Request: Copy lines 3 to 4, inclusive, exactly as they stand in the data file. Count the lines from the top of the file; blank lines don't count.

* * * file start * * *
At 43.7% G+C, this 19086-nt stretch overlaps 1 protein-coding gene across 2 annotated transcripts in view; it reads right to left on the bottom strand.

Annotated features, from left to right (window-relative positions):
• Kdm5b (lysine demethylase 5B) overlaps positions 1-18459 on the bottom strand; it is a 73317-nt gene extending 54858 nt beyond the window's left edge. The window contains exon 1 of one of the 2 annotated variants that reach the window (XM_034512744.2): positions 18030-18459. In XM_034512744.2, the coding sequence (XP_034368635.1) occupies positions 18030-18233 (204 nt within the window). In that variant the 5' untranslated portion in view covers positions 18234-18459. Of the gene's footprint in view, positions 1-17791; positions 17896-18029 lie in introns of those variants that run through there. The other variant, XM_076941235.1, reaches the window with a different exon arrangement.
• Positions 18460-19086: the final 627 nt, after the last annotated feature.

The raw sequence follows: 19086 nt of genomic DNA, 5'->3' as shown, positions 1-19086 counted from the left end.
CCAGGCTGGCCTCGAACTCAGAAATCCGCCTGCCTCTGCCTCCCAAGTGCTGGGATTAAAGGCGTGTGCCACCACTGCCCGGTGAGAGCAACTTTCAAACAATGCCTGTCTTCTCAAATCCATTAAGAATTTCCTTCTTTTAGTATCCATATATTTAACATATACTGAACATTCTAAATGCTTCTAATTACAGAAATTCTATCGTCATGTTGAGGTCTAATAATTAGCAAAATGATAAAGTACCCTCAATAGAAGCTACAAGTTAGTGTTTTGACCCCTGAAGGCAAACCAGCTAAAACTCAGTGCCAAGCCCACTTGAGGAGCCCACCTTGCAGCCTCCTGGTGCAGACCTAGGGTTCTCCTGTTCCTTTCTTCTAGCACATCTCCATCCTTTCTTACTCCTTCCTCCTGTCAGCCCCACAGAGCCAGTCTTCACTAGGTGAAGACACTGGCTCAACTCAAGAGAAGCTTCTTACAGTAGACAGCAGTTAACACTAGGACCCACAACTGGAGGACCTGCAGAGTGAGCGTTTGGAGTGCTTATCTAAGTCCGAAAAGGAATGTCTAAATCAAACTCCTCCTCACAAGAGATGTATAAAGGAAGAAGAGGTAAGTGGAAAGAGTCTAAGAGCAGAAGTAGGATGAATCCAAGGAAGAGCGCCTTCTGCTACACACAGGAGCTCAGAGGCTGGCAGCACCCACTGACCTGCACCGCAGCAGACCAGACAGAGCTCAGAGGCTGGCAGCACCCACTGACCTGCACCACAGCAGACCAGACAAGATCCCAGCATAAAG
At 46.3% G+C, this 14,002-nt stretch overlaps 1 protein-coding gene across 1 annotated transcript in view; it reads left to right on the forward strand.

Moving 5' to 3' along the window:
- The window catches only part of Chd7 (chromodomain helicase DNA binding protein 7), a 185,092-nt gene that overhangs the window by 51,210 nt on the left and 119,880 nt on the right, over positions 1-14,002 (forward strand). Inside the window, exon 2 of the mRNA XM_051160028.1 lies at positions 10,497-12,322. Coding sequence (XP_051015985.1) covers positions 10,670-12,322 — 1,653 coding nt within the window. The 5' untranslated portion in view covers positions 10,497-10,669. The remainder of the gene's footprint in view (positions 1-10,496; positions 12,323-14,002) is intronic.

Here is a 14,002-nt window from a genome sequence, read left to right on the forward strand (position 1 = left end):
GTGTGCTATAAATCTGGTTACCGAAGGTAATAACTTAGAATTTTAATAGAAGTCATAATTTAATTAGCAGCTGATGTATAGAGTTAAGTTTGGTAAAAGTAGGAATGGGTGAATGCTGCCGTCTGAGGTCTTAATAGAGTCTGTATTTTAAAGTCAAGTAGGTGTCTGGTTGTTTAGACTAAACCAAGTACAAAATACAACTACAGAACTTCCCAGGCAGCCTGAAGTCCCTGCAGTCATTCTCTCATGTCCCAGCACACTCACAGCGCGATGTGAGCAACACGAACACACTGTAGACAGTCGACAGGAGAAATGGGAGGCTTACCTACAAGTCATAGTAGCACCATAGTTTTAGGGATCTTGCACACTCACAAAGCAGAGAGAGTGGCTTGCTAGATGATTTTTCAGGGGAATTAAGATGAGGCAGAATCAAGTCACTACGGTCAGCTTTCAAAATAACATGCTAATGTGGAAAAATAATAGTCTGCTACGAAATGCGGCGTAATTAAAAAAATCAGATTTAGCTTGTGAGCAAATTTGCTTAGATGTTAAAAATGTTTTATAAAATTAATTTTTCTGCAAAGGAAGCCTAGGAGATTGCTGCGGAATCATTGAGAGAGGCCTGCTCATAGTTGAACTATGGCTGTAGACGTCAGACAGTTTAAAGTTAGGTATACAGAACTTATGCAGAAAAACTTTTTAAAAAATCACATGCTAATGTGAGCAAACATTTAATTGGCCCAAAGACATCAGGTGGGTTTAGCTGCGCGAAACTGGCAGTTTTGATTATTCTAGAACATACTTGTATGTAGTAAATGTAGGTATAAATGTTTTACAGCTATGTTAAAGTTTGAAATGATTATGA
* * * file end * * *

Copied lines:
• Kdm5b (lysine demethylase 5B) overlaps positions 1-18459 on the bottom strand; it is a 73317-nt gene extending 54858 nt beyond the window's left edge. The window contains exon 1 of one of the 2 annotated variants that reach the window (XM_034512744.2): positions 18030-18459. In XM_034512744.2, the coding sequence (XP_034368635.1) occupies positions 18030-18233 (204 nt within the window). In that variant the 5' untranslated portion in view covers positions 18234-18459. Of the gene's footprint in view, positions 1-17791; positions 17896-18029 lie in introns of those variants that run through there. The other variant, XM_076941235.1, reaches the window with a different exon arrangement.
• Positions 18460-19086: the final 627 nt, after the last annotated feature.